and basements


‪I’ve got desperate desires and unadmirable plans, my tongue will taste of gin and malicious intent. ‬


When I shuffled downstairs at 7AM in my bathrobe and started making coffee, Glynda side-eyed me and asked, “Are you really going into work on spring break?”

Alas, breaks are meant for professors to attempt to catch up on research and class materials…


This is an old story, even as the characters and locales change. It takes place in some land far away from the city where the sun always shines and the roadside is a place of constant renewal.

You’ve seen it in a storybook, on a postcard, or some AAA map you discovered in your grandparent’s basement that points to treasure you still believe can be hunted down, even as the labels have faded and the roads have changed. 

They tell of a place where you might leave your shadow behind, where you can float with your cigarette ash above the floral carpet to a poolside idyll. Here you’re promised the perfectly safe adventure of dreams.

It’s the most wonderful place ever conjured up.

If the American motel of the mid-century has an obvious literary antecedent, it’s Neverland. Mundane time must pause at the motor court, this haven of thieves and vacationers, replaced by the drama of experiences that happen to the real you, which is, of course, entirely fictional.

The modernist faith in the transformative power of the symbol trickled into the pomp of blazing motel signs, with their blinking lights promising a frontier country ripe for exploration, adventure, and, above all, play.

Who needs ferry dust when you have a Chevrolet Impala and a full tank of gas?

The motel promised to make us Peter Pan. There we could defeat Captain Hook, who was just the insidious figure of our own humdrum lives. For a moment, you could be free of the imposing shadow of suburban America, which was always waiting to be be sewed back on when you returned home. 

But where exactly is that?

Photos by RetroRoadsidePhoto, William Bird, Cardboard America, Clara Williams, and Gary Martin.

talesfromcallcenters: "Why won't you make my son talk to you?!"

Referring people in poverty to resources tends to lead to pretty interesting calls and this sub is bringing back some of the more interesting ones.

W: “Hi, I’m calling about my son. To get him into one of your shelters.”

Me: “Well, I can help you with that but I’d need to talk to him.”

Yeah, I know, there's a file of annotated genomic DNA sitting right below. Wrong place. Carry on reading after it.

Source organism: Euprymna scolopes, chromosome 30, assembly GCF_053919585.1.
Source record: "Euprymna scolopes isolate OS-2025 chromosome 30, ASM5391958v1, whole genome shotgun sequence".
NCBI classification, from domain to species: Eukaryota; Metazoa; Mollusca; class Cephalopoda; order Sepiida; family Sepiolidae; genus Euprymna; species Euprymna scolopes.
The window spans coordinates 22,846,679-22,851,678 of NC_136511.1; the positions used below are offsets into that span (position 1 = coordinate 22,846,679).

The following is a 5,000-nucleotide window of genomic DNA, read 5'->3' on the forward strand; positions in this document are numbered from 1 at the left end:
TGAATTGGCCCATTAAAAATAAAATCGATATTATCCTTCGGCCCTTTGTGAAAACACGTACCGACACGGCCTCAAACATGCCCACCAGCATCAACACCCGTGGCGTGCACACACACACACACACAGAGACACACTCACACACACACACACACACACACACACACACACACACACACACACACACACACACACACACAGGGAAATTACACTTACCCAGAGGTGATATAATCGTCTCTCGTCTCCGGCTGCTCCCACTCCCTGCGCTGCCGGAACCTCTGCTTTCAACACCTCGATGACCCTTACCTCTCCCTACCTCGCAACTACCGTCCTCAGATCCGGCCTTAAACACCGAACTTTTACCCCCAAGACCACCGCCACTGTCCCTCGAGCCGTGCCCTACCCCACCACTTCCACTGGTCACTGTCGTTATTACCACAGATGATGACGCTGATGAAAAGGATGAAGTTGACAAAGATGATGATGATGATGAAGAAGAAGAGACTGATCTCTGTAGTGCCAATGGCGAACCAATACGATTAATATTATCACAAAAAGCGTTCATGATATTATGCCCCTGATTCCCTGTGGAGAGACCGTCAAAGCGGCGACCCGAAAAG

W: “Well, my son has been living in my basement too long. I want to kick him out, but I want to take him to your shelter.”

Me: “Unfortunately, ma'ma, all of our shelters are full at this time. I could put him on the waiting list but I’d still have to talk to him.”

W: “Well, he doesn’t want to talk to you. Can’t you make him?”

Me: blink “No, ma'ma. I can’t make your son talk to me. All I can do is talk to him if he gets on the line.”

W: “But he doesn’t want to talk to you, and if I kick him out without talking to you he’ll be homeless!!!”

Me: “I understand your frustration, but-”

W: “This is unacceptable. I don’t want him to be homeless! I can’t believe you won’t talk to him!”


By: writeandknow

anonymous asked:

How old would you say Draal is? I would say between 300-400 years.

Oh, I’d say he’s definitely that young at least. (And yay, age hcs!)

Going off of Blinky’s age (~600 so he’s said?) seeming close to a human’s mid-to-late 40s, I’d definitely place Draal at approximately 300 years, give or take. 

I think it’s part of what makes his whole basement-dwelling-older-brother thing work really well. He seems to be the Troll equivalent of a young adult - probably between 19 and 25 human years in relation to his “adulting” skill development. 


  • Still sort of trying to figure out what to do with himself?? 
    • Like if he’s not the new Trollhunter, who is he?
    • Probably has a future in being a trainer, he’s doing really well so far!
  • A bit reckless (harmlessly so, most of the time. But imagine Gritshaka!Draal.)
  • Not completely set in his ways; More open to living on the surface than someone who might have spent a few more centuries in Trollmarket.
  • “Is there a couch in the basement??? This is all I need I live here now-” 
  • Still the “Good Job, Son!” kinda dude
  • Probably has snuck upstairs to microwave pizza rolls at 2am